Young Siblings Seek Out Inclusion In Children’s Stories

Melody Rivera, Contributor

Nine year-old Mariah Cubano

Nine-year-old Mariah Cubano and five-year-old Tyshawn “Ty Ty” Yopp are fundraising to include more storybooks in schools and community organizations that feature black characters.

“Our main goal is to make having kids’ books of color part of the norm in every school,” Cubano said.

The inspiration for the siblings’ fundraiser was first ignited after Cubano went to Barnes & Noble with her parents.

“I saw a beautiful display of books with black girls on the front of them and I was so excited to see them,” she said. “When I went to school, I didn’t see this. I asked my mother why and she really couldn’t answer because she said that when she was growing up, they didn’t have books with black characters either.”

The lack of diversity in books in the school district led Cubano, Yopp, their mother Melody Cubano and kindergarten teacher Carrie G. Clarke, to collaborate in creating a fundraiser called “Black Characters Matter.”

“We first discussed the issue when I shared a story of how I grew up in a town with no diversity,” Clarke said. “I wanted to make sure my classroom library was filled with books that had characters of color.”

From there, young Cubano developed the idea to sell Black Lives Matter bookmarks in order to raise money to support the cause, an idea inspired from the bookmarks she made for her own classmates.

The family has made a wish list on Amazon of the books they would like to purchase and donate to school libraries. Mariah and Tyshawn have even met some of the authors of the children’s books on the list.

“I have met a couple of authors that wrote the books, like the author June Archer, who wrote the book ‘Yes, You can!’” Tyshawn said. “He is an inspiration for me.”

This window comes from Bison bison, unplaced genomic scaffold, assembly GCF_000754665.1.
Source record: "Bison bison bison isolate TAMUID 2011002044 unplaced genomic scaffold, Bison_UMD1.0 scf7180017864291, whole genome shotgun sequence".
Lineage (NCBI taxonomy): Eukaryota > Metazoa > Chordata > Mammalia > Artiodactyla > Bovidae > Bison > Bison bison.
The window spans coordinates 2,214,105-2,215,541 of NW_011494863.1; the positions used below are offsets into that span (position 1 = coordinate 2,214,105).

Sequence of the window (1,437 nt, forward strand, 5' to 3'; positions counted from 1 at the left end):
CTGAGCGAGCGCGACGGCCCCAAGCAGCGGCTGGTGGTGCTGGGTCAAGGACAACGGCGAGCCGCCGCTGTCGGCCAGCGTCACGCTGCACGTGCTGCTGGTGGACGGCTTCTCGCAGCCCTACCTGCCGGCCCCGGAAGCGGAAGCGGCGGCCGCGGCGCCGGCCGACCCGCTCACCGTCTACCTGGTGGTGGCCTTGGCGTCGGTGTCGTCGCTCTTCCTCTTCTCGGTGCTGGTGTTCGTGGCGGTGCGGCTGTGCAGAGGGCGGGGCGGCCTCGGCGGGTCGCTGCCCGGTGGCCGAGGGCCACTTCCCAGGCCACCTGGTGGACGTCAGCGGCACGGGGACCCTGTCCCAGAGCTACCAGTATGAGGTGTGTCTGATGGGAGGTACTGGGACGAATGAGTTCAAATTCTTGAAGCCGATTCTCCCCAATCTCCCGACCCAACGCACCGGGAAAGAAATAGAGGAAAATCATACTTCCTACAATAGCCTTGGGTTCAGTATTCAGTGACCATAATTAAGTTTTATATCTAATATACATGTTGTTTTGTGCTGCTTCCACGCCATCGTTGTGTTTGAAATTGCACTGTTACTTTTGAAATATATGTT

One of the books on the list has a special place in Melody Cubano’s heart.

“One of my favorite books on our Amazon wish list is ‘I Am Enough’ by Grace Byers,” Melody said. “I teach my children and the girls from my ‘Love You First’ group that they are enough as they are.”

Melody believes that books can have a huge influence on children’s self-esteem as well.

“I do believe reading books that represents them does positively influence their self-esteem because it reminds them that they can do [anything] too,” Melody said.

Her children have gotten a chance to host their own booths at seven different events where they were able to talk about their fundraiser. While also selling their Black Lives Matter bookmarks and necklaces with their donations, the children have also participated in marches and have even gave speeches at some events.

Some of which include the CT Peace Fest at Walnut Hill and Hartford State Parks, CT For Change in Danbury, 1,000 Women March, Melanated Queens for Black Lives Matter at the State Capitol, Movin’ 2 Educate and Brandon McGee Get Out and Vote in Hartford.

Their most recent event was the 100 Women of Color Event in Simsbury on Friday, Aug. 28. where young Cubano was a part of the line-up to speak.

Participating in these events has led the young siblings to receive a Special Recognition Certificate from Congresswoman Jahana Hayes and they have received donations from New Britain Mayor Erin E. Stewart, who has publicly shared her support for their fundraiser on social media. Their fundraiser has also received donations from NFL Houston Texans player Kenny Stills, who has a foundation called “Still Growing” that empowers under-resourced communities.

Melody says that even though her children’s fundraiser has gotten a tremendous amount of donations, it will continue even after the goal is met.

“To date, we have over 450 books, 160 different titles, $7,539 on the GoFundMe and over $1,400 in additional donations,” Melody stated. “This journey for us will not end, it began as working on purchasing books for our school library but it has now become our mission to provide as many books for schools throughout Connecticut.”